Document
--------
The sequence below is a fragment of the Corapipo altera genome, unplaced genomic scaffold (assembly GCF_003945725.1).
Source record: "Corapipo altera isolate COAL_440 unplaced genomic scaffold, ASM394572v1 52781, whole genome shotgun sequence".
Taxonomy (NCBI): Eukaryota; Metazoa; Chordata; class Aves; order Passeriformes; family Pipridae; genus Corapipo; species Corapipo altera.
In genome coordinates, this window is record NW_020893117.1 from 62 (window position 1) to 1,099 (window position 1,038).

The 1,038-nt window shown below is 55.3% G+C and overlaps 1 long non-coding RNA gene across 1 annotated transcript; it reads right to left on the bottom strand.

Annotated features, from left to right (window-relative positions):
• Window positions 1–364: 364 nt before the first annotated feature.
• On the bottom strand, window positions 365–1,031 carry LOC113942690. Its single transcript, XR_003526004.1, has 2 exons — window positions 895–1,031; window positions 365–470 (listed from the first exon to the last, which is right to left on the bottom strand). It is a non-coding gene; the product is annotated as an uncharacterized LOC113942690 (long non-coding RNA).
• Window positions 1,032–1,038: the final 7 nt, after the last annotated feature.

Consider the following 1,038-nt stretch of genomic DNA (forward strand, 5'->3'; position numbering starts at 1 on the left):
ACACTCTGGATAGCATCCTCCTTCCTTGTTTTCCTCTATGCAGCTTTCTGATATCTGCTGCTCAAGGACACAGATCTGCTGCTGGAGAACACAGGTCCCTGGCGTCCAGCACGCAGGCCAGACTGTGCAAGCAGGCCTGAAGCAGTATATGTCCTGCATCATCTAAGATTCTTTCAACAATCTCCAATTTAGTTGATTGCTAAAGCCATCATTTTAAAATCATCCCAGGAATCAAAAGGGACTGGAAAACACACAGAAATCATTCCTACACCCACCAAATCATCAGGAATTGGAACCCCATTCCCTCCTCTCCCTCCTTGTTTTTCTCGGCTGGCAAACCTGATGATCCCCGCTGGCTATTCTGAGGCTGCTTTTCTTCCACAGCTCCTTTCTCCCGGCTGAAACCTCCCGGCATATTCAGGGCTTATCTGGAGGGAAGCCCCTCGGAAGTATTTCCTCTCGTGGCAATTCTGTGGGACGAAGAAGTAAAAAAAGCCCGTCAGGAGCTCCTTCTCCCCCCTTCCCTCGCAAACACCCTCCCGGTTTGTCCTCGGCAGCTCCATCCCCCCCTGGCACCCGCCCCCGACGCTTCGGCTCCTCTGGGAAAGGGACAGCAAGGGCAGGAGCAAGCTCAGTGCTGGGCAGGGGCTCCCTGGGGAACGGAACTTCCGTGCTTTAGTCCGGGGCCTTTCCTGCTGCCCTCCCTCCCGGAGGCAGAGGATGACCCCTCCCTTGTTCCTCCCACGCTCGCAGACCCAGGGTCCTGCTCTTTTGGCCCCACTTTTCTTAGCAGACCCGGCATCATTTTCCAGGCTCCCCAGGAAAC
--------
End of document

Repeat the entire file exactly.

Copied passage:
The sequence below is a fragment of the Corapipo altera genome, unplaced genomic scaffold (assembly GCF_003945725.1).
Source record: "Corapipo altera isolate COAL_440 unplaced genomic scaffold, ASM394572v1 52781, whole genome shotgun sequence".
Taxonomy (NCBI): Eukaryota; Metazoa; Chordata; class Aves; order Passeriformes; family Pipridae; genus Corapipo; species Corapipo altera.
In genome coordinates, this window is record NW_020893117.1 from 62 (window position 1) to 1,099 (window position 1,038).

The 1,038-nt window shown below is 55.3% G+C and overlaps 1 long non-coding RNA gene across 1 annotated transcript; it reads right to left on the bottom strand.

Annotated features, from left to right (window-relative positions):
• Window positions 1–364: 364 nt before the first annotated feature.
• On the bottom strand, window positions 365–1,031 carry LOC113942690. Its single transcript, XR_003526004.1, has 2 exons — window positions 895–1,031; window positions 365–470 (listed from the first exon to the last, which is right to left on the bottom strand). It is a non-coding gene; the product is annotated as an uncharacterized LOC113942690 (long non-coding RNA).
• Window positions 1,032–1,038: the final 7 nt, after the last annotated feature.

Consider the following 1,038-nt stretch of genomic DNA (forward strand, 5'->3'; position numbering starts at 1 on the left):
ACACTCTGGATAGCATCCTCCTTCCTTGTTTTCCTCTATGCAGCTTTCTGATATCTGCTGCTCAAGGACACAGATCTGCTGCTGGAGAACACAGGTCCCTGGCGTCCAGCACGCAGGCCAGACTGTGCAAGCAGGCCTGAAGCAGTATATGTCCTGCATCATCTAAGATTCTTTCAACAATCTCCAATTTAGTTGATTGCTAAAGCCATCATTTTAAAATCATCCCAGGAATCAAAAGGGACTGGAAAACACACAGAAATCATTCCTACACCCACCAAATCATCAGGAATTGGAACCCCATTCCCTCCTCTCCCTCCTTGTTTTTCTCGGCTGGCAAACCTGATGATCCCCGCTGGCTATTCTGAGGCTGCTTTTCTTCCACAGCTCCTTTCTCCCGGCTGAAACCTCCCGGCATATTCAGGGCTTATCTGGAGGGAAGCCCCTCGGAAGTATTTCCTCTCGTGGCAATTCTGTGGGACGAAGAAGTAAAAAAAGCCCGTCAGGAGCTCCTTCTCCCCCCTTCCCTCGCAAACACCCTCCCGGTTTGTCCTCGGCAGCTCCATCCCCCCCTGGCACCCGCCCCCGACGCTTCGGCTCCTCTGGGAAAGGGACAGCAAGGGCAGGAGCAAGCTCAGTGCTGGGCAGGGGCTCCCTGGGGAACGGAACTTCCGTGCTTTAGTCCGGGGCCTTTCCTGCTGCCCTCCCTCCCGGAGGCAGAGGATGACCCCTCCCTTGTTCCTCCCACGCTCGCAGACCCAGGGTCCTGCTCTTTTGGCCCCACTTTTCTTAGCAGACCCGGCATCATTTTCCAGGCTCCCCAGGAAAC